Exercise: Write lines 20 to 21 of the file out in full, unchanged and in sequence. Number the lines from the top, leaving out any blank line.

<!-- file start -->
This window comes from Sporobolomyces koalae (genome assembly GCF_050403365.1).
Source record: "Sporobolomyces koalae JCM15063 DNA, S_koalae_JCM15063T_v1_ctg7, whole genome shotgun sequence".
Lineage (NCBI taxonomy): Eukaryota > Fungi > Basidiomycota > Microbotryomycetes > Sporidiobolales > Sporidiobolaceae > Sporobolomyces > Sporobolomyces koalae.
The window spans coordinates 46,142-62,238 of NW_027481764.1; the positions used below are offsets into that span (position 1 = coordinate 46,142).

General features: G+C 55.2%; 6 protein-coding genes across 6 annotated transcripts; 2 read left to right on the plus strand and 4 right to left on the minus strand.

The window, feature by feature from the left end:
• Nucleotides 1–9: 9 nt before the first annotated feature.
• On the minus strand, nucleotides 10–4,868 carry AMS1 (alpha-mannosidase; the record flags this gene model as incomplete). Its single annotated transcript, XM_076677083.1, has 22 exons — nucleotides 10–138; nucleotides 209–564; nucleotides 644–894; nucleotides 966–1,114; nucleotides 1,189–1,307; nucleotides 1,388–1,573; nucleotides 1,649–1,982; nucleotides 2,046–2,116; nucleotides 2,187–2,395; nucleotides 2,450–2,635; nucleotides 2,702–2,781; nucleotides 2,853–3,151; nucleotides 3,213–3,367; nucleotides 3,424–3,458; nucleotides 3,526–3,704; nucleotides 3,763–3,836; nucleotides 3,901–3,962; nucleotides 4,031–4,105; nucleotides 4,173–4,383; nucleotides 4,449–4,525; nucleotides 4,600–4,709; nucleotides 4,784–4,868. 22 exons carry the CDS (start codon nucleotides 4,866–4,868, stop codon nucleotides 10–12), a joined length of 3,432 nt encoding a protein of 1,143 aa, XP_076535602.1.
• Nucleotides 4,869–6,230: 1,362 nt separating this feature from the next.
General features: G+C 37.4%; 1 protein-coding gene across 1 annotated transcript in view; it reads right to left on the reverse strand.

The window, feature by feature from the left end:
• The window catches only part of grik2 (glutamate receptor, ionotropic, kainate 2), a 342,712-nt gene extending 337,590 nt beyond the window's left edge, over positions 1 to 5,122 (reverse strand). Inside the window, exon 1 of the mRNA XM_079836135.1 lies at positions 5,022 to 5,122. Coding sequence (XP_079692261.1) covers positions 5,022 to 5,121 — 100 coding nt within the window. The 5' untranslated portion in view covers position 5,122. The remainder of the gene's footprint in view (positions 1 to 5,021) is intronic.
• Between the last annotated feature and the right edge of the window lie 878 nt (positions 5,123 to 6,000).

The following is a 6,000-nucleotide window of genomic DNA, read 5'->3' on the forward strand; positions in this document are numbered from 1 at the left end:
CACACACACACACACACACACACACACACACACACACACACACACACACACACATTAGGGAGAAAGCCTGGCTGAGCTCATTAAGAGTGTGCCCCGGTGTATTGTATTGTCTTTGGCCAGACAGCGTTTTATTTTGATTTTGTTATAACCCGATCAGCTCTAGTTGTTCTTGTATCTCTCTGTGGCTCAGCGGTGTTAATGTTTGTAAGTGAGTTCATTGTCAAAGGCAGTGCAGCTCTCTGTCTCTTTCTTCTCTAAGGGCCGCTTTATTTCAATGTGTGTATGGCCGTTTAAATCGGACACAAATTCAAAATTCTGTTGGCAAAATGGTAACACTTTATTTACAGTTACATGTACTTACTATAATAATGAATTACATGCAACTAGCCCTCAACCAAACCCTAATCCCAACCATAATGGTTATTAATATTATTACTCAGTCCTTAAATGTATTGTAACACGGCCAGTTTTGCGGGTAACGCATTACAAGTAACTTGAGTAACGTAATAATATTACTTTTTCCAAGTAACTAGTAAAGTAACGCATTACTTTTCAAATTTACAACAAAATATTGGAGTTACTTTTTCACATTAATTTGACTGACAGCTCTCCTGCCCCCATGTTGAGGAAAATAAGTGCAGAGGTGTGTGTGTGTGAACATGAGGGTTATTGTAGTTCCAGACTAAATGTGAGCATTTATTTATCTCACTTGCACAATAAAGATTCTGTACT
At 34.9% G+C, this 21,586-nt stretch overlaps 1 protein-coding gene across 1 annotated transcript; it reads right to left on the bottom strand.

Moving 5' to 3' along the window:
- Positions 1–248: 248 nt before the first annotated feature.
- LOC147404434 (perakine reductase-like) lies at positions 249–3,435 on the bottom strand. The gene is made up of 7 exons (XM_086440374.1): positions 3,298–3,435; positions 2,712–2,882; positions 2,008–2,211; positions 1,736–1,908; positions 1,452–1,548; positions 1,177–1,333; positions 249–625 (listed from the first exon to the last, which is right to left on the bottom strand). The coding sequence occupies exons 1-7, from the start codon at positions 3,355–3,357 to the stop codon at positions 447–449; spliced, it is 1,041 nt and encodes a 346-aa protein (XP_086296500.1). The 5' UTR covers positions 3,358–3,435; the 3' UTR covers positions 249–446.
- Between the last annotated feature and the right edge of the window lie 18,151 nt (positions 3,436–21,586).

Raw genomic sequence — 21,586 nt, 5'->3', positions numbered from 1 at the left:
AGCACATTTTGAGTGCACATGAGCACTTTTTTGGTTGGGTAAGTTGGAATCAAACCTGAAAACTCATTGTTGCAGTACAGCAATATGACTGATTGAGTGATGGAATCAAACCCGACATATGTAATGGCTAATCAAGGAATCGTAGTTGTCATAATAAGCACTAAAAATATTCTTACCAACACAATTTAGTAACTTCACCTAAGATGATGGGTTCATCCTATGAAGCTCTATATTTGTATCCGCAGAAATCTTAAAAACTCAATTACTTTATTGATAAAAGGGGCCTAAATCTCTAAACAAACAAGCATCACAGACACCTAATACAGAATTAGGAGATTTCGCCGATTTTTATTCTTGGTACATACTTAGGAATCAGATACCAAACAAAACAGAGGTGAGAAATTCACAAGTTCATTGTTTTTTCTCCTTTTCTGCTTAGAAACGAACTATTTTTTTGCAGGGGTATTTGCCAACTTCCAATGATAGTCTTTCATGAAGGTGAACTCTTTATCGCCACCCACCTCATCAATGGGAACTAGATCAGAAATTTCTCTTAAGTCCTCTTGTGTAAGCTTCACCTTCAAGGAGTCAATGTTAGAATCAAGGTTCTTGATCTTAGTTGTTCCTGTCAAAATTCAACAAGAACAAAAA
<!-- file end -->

- Between the last annotated feature and the right edge of the window lie 18,151 nt (positions 3,436–21,586).

Raw genomic sequence — 21,586 nt, 5'->3', positions numbered from 1 at the left: